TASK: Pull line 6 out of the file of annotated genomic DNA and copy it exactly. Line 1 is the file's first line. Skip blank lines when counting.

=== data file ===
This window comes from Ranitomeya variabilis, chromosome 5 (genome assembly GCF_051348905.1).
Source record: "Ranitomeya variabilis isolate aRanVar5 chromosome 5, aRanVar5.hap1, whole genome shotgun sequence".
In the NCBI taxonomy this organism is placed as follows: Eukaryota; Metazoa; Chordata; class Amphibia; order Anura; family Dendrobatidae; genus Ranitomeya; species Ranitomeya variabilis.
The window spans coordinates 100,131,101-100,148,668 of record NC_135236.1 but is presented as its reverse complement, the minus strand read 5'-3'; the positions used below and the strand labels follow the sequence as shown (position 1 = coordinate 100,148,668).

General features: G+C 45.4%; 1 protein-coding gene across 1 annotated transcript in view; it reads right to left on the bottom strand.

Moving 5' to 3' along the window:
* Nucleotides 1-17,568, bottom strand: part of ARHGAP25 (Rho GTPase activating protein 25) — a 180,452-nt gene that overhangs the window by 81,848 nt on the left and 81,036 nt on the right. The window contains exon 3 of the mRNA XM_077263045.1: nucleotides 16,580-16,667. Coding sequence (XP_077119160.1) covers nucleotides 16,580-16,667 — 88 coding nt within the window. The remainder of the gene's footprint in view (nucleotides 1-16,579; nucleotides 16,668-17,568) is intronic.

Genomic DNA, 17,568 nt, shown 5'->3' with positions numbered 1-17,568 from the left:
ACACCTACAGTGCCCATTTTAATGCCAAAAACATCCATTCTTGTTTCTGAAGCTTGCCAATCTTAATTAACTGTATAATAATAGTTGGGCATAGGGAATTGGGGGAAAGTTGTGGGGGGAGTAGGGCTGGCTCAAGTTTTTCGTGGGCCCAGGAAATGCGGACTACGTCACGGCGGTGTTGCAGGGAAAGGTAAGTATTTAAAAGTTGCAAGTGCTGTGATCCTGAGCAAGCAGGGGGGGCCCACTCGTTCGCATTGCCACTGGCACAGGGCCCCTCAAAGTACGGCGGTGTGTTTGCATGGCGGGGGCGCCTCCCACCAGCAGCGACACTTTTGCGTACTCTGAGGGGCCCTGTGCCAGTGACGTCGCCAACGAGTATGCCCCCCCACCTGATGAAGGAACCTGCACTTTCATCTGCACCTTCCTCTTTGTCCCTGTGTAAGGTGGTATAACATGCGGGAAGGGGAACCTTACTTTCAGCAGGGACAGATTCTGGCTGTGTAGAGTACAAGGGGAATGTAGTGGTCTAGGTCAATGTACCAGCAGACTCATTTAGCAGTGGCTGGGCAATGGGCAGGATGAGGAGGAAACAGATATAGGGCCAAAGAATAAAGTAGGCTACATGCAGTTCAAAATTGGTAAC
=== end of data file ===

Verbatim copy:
Moving 5' to 3' along the window: